Kamada Das lives in a vivid world where flowers spring to life from a beggar girl’s footsteps and tiny fairies hold open the eyes of a blind woman, so you can look within and see her story played out before your eyes; where vegetables flirt with each other and flying cockroaches sing songs through broken windows. She wanders the crowded streets of Bombay with a blue folder pressed firmly to her chest to protect herself against those trying to grope her, noticing the fragrant food of the street vendors and the piles of garbage like recalcitrant parents looming over the street.
Kamada’s imagination provide her one way out of the unhappy situations she finds herself in, but at the same time she goes into great detail about her almost-hallucinations, making this a very slow-paced story indeed. Sometimes those with her yell at her to pay attention to what’s going on around her. She has one big dream–to escape India and go to university in America. At 16, she’s preparing for her GRE exam, and a good score and the sponsorship of her best friend’s father will help her realize her dream.
Although she’s surrounded by filth and crowds, Kamada lives in a beautiful house with two nannies at her beck and call, and money’s not a problem for her. That’s because her mother Tara is a high-class prostitute, working for an escort service that caters to international businessmen. Tara has beautiful clothes and expensive make-up and travels all the time, but Kamada is not impressed. There’s little love lost between the two of them, except that Tara is inexplicably jealous and unsupportive of her daughter’s desire to leave.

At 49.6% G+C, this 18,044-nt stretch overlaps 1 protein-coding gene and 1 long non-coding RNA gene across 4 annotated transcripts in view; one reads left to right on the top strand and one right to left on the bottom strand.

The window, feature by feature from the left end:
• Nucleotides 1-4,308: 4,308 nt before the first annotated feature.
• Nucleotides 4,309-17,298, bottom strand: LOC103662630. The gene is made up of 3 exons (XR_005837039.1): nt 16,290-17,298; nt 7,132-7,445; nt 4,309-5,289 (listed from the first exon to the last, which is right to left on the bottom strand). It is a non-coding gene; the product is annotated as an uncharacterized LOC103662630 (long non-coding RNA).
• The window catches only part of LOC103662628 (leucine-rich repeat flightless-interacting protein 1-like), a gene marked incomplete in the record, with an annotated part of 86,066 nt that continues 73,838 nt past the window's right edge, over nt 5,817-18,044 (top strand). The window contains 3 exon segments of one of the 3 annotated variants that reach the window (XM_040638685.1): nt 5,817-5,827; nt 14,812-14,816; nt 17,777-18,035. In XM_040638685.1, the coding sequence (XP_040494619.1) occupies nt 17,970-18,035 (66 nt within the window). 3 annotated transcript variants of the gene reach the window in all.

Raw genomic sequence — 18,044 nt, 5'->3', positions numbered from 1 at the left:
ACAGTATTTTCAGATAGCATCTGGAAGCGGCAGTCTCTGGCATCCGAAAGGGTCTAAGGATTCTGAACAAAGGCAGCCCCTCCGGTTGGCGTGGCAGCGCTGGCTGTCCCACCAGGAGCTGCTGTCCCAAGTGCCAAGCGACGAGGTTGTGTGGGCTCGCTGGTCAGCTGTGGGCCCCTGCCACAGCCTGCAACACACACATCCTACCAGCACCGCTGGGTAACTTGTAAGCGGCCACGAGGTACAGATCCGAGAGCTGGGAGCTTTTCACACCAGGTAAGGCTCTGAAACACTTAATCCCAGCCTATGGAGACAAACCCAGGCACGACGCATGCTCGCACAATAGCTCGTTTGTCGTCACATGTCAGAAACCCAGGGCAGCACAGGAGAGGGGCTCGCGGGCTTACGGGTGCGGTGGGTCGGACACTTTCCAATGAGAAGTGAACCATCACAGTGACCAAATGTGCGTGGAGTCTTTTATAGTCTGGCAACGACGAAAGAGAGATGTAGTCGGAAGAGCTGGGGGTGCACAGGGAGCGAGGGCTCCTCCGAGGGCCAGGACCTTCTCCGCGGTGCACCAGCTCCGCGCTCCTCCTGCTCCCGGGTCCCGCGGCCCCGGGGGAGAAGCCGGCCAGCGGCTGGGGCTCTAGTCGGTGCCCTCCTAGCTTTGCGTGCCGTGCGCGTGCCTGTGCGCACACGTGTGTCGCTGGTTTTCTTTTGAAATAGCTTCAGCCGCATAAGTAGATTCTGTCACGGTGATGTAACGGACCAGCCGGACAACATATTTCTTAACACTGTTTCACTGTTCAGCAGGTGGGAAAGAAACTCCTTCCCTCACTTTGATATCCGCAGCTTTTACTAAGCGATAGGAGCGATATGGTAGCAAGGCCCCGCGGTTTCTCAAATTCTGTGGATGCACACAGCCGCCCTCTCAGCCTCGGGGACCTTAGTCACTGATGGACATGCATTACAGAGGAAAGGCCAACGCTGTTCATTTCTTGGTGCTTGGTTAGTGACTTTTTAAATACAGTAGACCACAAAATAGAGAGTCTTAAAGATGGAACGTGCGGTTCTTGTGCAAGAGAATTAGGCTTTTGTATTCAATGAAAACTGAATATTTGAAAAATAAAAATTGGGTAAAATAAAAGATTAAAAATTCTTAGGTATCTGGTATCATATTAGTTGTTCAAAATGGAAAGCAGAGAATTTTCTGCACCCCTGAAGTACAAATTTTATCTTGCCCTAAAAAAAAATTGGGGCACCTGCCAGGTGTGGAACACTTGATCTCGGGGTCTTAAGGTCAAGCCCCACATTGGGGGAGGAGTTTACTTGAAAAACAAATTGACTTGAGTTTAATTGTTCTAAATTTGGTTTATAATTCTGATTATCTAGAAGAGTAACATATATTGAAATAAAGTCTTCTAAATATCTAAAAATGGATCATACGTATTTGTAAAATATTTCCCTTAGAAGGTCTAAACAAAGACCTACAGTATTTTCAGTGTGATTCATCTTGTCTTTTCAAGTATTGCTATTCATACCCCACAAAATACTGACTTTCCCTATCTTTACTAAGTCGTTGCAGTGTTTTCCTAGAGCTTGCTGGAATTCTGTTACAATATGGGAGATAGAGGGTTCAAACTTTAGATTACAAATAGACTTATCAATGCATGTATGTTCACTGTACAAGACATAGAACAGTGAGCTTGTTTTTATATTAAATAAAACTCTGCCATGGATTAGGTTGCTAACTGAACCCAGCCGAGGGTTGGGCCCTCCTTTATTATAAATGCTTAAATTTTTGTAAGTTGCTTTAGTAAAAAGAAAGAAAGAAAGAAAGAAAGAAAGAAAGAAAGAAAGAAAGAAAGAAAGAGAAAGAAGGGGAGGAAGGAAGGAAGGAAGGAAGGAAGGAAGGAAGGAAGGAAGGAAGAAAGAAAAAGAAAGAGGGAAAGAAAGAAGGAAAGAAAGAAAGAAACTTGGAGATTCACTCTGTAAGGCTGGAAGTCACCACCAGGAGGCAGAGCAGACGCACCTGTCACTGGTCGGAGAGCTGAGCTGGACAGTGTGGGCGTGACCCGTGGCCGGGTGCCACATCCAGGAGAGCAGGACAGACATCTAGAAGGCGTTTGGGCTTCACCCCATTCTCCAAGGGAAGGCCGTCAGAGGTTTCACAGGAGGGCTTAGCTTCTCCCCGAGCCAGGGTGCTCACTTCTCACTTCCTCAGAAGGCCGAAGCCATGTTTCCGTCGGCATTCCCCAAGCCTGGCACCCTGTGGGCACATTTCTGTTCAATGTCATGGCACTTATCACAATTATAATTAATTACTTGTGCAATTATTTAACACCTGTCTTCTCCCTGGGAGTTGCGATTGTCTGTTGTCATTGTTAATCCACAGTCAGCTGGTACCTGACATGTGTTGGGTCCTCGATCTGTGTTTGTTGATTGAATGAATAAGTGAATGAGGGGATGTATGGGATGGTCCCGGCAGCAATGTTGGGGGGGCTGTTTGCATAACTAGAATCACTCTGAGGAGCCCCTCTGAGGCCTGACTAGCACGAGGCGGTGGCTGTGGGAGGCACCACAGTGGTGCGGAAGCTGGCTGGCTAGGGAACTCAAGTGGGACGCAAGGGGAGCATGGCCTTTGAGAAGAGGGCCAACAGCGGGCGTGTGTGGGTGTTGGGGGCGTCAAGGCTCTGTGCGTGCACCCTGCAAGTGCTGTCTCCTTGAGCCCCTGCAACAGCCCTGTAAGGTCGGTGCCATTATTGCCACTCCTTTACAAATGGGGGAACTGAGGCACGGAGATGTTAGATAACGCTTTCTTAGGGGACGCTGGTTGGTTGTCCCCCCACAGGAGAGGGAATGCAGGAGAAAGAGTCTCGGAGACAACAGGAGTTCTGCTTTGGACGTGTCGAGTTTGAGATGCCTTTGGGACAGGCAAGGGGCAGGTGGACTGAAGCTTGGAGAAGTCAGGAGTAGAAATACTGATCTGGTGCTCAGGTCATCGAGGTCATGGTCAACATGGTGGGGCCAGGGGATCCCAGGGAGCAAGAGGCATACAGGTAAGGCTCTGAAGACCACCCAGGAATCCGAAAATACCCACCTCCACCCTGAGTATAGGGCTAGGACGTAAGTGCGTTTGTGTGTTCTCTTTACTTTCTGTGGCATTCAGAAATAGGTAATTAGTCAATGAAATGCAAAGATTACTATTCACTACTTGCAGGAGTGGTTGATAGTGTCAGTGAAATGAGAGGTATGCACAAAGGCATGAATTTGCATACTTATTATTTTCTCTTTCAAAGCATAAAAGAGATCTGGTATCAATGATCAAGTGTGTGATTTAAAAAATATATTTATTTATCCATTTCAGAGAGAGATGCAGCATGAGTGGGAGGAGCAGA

Author Juliet Philip presents an India crowded with beggars cursing those who are not perceived as generous enough, sidewalks liberally sprinkled with spat-out betel juice and vomit, men who do nothing but attempt to grope any female passing by, and policemen who take their batons to beat young couples who kiss in public. This is also a world crammed full of delicious-sounding snacks served by street vendors, and of maids who spend the day producing wonderful treats in the kitchen.
Overall The Runaway Daughter spends most of its time in the world of Kamada’s imagination, and as a result the rhythm of the book is clunky and action seems unnecessarily slow-paced. It pushes magic realism to its outer limit. Still, I must admit the descriptions of all the colour and chaos of an Indian street and of the food were appealing, as was the heroine, who pushes through many obstacles to realize her dream.
This review is part of a BookSparks book tour. Learn more at BookSparksPR.